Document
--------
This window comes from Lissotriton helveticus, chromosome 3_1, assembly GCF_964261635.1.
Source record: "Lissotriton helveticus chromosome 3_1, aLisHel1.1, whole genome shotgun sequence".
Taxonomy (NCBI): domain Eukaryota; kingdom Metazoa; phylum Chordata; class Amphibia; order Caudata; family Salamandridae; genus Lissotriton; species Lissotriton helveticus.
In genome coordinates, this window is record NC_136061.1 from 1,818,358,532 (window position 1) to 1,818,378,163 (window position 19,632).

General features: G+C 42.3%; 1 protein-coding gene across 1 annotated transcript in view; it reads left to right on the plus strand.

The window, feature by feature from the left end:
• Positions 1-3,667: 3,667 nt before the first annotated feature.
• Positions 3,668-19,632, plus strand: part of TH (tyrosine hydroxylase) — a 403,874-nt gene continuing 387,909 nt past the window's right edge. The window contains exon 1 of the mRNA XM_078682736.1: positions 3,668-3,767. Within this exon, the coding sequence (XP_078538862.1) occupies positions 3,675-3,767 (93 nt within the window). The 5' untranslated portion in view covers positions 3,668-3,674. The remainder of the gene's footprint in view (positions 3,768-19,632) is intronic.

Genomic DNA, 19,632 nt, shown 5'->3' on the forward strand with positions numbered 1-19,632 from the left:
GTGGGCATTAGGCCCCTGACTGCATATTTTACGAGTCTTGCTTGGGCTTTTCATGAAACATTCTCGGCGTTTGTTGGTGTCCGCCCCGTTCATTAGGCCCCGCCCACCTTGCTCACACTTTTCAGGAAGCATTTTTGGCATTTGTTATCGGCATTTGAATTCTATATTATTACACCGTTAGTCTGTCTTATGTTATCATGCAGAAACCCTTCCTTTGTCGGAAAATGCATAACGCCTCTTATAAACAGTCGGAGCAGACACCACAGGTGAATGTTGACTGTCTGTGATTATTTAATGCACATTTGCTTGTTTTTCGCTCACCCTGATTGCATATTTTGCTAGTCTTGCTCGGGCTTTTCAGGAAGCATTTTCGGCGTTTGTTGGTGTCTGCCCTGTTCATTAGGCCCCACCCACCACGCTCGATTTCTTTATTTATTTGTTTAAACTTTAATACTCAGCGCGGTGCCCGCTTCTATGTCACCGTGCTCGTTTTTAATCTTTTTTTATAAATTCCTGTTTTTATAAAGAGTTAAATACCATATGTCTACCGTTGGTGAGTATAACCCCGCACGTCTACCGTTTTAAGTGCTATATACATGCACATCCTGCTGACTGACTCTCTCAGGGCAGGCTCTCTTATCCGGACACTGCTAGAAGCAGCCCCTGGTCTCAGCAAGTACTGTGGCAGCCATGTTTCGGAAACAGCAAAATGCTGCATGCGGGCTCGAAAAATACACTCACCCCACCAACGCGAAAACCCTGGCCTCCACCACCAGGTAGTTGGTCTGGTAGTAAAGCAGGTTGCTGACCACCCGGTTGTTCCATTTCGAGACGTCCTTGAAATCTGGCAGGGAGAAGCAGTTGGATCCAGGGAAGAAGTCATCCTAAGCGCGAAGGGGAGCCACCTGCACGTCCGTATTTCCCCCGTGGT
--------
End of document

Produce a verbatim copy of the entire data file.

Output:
This window comes from Lissotriton helveticus, chromosome 3_1, assembly GCF_964261635.1.
Source record: "Lissotriton helveticus chromosome 3_1, aLisHel1.1, whole genome shotgun sequence".
Taxonomy (NCBI): domain Eukaryota; kingdom Metazoa; phylum Chordata; class Amphibia; order Caudata; family Salamandridae; genus Lissotriton; species Lissotriton helveticus.
In genome coordinates, this window is record NC_136061.1 from 1,818,358,532 (window position 1) to 1,818,378,163 (window position 19,632).

General features: G+C 42.3%; 1 protein-coding gene across 1 annotated transcript in view; it reads left to right on the plus strand.

The window, feature by feature from the left end:
• Positions 1-3,667: 3,667 nt before the first annotated feature.
• Positions 3,668-19,632, plus strand: part of TH (tyrosine hydroxylase) — a 403,874-nt gene continuing 387,909 nt past the window's right edge. The window contains exon 1 of the mRNA XM_078682736.1: positions 3,668-3,767. Within this exon, the coding sequence (XP_078538862.1) occupies positions 3,675-3,767 (93 nt within the window). The 5' untranslated portion in view covers positions 3,668-3,674. The remainder of the gene's footprint in view (positions 3,768-19,632) is intronic.

Genomic DNA, 19,632 nt, shown 5'->3' on the forward strand with positions numbered 1-19,632 from the left:
GTGGGCATTAGGCCCCTGACTGCATATTTTACGAGTCTTGCTTGGGCTTTTCATGAAACATTCTCGGCGTTTGTTGGTGTCCGCCCCGTTCATTAGGCCCCGCCCACCTTGCTCACACTTTTCAGGAAGCATTTTTGGCATTTGTTATCGGCATTTGAATTCTATATTATTACACCGTTAGTCTGTCTTATGTTATCATGCAGAAACCCTTCCTTTGTCGGAAAATGCATAACGCCTCTTATAAACAGTCGGAGCAGACACCACAGGTGAATGTTGACTGTCTGTGATTATTTAATGCACATTTGCTTGTTTTTCGCTCACCCTGATTGCATATTTTGCTAGTCTTGCTCGGGCTTTTCAGGAAGCATTTTCGGCGTTTGTTGGTGTCTGCCCTGTTCATTAGGCCCCACCCACCACGCTCGATTTCTTTATTTATTTGTTTAAACTTTAATACTCAGCGCGGTGCCCGCTTCTATGTCACCGTGCTCGTTTTTAATCTTTTTTTATAAATTCCTGTTTTTATAAAGAGTTAAATACCATATGTCTACCGTTGGTGAGTATAACCCCGCACGTCTACCGTTTTAAGTGCTATATACATGCACATCCTGCTGACTGACTCTCTCAGGGCAGGCTCTCTTATCCGGACACTGCTAGAAGCAGCCCCTGGTCTCAGCAAGTACTGTGGCAGCCATGTTTCGGAAACAGCAAAATGCTGCATGCGGGCTCGAAAAATACACTCACCCCACCAACGCGAAAACCCTGGCCTCCACCACCAGGTAGTTGGTCTGGTAGTAAAGCAGGTTGCTGACCACCCGGTTGTTCCATTTCGAGACGTCCTTGAAATCTGGCAGGGAGAAGCAGTTGGATCCAGGGAAGAAGTCATCCTAAGCGCGAAGGGGAGCCACCTGCACGTCCGTATTTCCCCCGTGGT